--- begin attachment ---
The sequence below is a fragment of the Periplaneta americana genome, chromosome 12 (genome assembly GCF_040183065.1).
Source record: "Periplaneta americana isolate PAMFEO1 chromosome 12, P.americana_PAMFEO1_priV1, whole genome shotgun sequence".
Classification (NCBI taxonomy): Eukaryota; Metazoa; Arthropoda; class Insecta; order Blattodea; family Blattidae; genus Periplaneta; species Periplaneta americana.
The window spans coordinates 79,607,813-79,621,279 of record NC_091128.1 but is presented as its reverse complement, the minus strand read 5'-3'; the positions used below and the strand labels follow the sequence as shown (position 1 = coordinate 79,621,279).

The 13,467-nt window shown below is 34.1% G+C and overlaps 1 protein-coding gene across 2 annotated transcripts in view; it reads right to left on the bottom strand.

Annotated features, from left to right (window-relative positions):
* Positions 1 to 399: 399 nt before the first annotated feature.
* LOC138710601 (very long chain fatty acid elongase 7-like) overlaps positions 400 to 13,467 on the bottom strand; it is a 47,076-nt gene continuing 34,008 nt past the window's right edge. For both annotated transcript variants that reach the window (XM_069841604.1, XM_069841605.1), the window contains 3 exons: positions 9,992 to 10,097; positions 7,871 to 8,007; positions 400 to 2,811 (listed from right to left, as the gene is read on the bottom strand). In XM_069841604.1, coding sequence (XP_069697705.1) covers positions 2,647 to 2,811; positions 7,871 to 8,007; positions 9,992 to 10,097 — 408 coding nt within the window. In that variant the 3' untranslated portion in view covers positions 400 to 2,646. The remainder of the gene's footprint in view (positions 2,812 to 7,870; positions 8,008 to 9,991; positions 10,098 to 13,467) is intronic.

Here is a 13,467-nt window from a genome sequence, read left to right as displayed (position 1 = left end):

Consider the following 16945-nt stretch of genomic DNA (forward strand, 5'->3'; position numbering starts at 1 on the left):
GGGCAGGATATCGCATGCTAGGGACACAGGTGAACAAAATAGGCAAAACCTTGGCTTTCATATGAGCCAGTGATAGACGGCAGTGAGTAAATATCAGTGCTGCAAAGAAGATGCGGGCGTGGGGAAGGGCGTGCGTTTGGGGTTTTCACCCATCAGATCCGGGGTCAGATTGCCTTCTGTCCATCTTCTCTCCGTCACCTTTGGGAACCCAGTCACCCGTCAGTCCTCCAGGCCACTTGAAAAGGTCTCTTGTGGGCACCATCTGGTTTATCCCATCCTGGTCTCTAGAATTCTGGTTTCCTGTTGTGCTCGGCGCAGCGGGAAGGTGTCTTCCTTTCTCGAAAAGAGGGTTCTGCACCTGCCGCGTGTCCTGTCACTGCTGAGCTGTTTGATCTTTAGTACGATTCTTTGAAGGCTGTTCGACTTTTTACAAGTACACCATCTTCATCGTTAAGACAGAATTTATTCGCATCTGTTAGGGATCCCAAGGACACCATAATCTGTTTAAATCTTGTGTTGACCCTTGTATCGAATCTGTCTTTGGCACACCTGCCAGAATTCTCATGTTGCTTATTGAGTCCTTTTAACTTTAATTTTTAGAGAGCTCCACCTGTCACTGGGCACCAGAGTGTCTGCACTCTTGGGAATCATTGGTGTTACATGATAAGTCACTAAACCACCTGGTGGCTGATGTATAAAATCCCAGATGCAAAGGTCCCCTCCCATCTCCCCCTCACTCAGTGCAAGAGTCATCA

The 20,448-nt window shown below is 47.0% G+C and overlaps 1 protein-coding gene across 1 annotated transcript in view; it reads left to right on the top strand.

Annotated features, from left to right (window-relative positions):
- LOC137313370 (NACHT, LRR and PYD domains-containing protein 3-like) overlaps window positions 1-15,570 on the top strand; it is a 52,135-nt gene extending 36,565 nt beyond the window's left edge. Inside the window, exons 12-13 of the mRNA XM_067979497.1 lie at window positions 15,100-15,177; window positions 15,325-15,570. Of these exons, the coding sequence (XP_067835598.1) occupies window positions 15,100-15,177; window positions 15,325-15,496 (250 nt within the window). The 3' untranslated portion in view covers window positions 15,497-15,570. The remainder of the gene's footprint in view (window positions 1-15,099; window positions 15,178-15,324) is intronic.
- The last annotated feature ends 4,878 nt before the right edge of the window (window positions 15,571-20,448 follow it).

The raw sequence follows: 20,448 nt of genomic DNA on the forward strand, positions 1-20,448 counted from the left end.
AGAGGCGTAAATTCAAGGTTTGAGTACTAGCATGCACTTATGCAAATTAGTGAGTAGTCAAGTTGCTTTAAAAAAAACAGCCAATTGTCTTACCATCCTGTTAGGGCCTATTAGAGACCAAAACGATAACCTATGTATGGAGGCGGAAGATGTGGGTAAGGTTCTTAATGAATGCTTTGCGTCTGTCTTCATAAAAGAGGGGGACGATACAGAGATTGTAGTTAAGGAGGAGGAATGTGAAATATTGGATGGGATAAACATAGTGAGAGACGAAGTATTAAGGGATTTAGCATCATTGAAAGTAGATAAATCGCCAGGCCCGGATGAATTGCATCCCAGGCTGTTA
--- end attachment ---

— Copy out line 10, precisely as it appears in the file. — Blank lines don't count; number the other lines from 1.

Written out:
Consider the following 16945-nt stretch of genomic DNA (forward strand, 5'->3'; position numbering starts at 1 on the left):